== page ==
Microservices, Docker and the Death of the Workflow Tool

workflow-is-a-floppy

The days of The Big App are over – at least, for the forseeable future. Sure, there will still be tons of large, monolithic beasts around, just as we still tend to our mainframe and keep that COBOL application running, the one with the critical business logic that nobody understands.
What we are moving towards, certainly for new systems and also as a migration path for our Big Apps, is a landscape of many lightweight, interdependent components – some in your clouds and datacenters, but more and more increasingly “out there”, on mobile devices, in your coffee machine etc.
Whether we want to call this SOA, microservices or Internet of Things, doesn’t matter from this perspective. Neither is it all that relevant whether the “server-side” components run in Docker, Mesos or some other container technology, or are simply small Jetty-based Java programs, or apps running in a public, private or hybrid PaaS or another yet-to-be-invented runtime. What is essential is that there a) will be many, many components and that b) individually, they will be pretty simple.
Simple, especially, to build and deploy. Getting one of these lightweight components running will be pretty trivial: in most cases, a one-line command or API call. This doesn’t mean that application deployment complexity goes away, unfortunately – but the nature of the complexity shifts. The challenge is no longer “how do I describe and execute the 10,425 steps that are required to update Big App”, it’s: “How do I easily deploy 47 components into a landscape of 763 microservices coherently? How do I know which components are dependent on which others? Which running services will be impacted by the new components? Have the new versions of the 47 components actually been tested together? Have they been tested against the versions that are currently in production?” In other words, the complexity moves from the deployment of individual applications to visualizing, predicting and executing changes to a complex graph of interdependent applications1 (In fact, we are simply moving all the challenges we faced with build-time dependency management towards runtime, but that’s a subject for a different blog post.)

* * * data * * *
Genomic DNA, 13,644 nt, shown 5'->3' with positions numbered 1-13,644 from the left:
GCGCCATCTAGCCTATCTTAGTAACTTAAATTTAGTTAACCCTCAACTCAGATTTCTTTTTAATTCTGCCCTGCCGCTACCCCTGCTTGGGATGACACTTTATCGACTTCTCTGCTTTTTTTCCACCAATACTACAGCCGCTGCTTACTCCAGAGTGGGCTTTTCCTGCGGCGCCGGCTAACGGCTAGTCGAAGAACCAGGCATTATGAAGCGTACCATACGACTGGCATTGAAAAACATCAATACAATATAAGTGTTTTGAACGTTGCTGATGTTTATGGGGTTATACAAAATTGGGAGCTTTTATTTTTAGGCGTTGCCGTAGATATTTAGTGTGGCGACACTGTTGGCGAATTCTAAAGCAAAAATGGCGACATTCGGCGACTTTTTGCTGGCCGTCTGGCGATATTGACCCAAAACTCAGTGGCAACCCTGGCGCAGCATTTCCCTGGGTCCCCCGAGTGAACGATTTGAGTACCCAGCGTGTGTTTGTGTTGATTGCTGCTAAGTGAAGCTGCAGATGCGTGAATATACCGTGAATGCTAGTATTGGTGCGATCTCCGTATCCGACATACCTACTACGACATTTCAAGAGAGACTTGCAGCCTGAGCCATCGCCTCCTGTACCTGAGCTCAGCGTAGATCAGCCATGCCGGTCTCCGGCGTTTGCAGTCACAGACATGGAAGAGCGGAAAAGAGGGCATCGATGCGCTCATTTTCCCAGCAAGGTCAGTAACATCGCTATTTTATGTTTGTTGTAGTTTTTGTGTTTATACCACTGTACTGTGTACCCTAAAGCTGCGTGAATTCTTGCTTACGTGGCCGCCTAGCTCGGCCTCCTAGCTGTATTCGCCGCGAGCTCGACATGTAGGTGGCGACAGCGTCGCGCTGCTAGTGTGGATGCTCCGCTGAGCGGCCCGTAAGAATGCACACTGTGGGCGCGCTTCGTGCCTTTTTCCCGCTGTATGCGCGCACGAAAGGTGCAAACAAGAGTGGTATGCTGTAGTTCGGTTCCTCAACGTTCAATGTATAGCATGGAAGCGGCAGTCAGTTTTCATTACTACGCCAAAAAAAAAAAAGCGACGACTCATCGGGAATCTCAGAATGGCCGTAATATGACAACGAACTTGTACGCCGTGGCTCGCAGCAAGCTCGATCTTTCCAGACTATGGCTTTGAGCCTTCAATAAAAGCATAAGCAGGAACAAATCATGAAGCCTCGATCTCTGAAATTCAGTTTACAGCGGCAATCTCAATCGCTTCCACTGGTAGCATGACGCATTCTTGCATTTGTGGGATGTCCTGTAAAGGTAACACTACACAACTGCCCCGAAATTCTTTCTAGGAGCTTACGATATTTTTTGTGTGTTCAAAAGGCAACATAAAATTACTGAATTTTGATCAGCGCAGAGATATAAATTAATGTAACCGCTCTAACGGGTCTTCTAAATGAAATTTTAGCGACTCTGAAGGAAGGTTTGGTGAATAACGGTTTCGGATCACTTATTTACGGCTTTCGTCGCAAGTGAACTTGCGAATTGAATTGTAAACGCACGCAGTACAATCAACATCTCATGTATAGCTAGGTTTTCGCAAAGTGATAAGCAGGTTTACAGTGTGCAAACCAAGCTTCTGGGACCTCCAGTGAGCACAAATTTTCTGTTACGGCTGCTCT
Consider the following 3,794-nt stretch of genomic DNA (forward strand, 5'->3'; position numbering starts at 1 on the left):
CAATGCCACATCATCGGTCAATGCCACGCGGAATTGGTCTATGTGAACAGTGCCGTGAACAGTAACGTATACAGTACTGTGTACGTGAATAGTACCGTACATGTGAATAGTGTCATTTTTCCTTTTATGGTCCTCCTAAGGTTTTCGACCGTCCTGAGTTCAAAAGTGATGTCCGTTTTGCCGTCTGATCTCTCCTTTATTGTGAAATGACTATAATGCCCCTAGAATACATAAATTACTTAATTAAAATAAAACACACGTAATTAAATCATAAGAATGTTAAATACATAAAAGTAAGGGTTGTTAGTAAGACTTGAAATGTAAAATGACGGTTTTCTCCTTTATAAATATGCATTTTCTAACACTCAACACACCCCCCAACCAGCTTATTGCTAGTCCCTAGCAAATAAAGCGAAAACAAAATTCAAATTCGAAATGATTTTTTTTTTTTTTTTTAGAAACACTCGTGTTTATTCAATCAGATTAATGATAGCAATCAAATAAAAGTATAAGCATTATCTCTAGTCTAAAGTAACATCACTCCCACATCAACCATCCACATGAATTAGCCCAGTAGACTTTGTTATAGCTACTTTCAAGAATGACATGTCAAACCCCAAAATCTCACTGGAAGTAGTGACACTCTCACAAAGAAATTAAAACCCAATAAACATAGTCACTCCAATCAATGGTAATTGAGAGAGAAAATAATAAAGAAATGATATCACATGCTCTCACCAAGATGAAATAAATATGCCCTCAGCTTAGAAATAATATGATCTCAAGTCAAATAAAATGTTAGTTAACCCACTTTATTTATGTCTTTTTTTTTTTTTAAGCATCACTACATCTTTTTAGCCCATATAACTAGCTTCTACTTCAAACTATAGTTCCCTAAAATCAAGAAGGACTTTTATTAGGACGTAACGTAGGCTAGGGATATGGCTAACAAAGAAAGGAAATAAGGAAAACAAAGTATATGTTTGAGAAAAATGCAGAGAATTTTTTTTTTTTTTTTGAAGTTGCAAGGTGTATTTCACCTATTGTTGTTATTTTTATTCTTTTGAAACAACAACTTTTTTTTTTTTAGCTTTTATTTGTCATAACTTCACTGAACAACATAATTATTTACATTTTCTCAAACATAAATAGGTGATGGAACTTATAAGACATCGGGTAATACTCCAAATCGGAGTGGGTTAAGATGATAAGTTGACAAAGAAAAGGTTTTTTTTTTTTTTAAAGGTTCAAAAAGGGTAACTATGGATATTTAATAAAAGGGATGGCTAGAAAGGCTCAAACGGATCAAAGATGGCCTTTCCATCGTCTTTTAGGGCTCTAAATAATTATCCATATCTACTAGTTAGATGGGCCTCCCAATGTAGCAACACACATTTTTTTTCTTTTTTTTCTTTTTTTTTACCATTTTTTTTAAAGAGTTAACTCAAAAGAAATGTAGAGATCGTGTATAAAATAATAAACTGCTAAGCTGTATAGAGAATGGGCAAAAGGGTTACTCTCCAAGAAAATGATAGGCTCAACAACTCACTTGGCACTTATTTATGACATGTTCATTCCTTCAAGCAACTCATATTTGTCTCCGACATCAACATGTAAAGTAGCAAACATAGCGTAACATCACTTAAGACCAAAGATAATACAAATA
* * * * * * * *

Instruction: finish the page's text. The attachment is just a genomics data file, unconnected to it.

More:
What does this mean? No more and no less than the end of the workflow approach to application deployment. The idea of giving you an enormous canvas because you need tremendous flexibility to put together a process consisting of endless steps in all kinds of combinations and permutations is based entirely on the old reality of The Complex Big App Deployment. In the application landscape we all are moving towards, workflow canvases for the manual design of complicated deployment processes will be about as relevant as a floppy disk drive. Picking a workflow-based app deployment tool today is a choice for instant legacy.
Well, at least you’ll be able to automate the deployment of that COBOL app!

Footnotes

  1. Stay tuned for a bunch of related features in upcoming versions of XL Release and XL Deploy!

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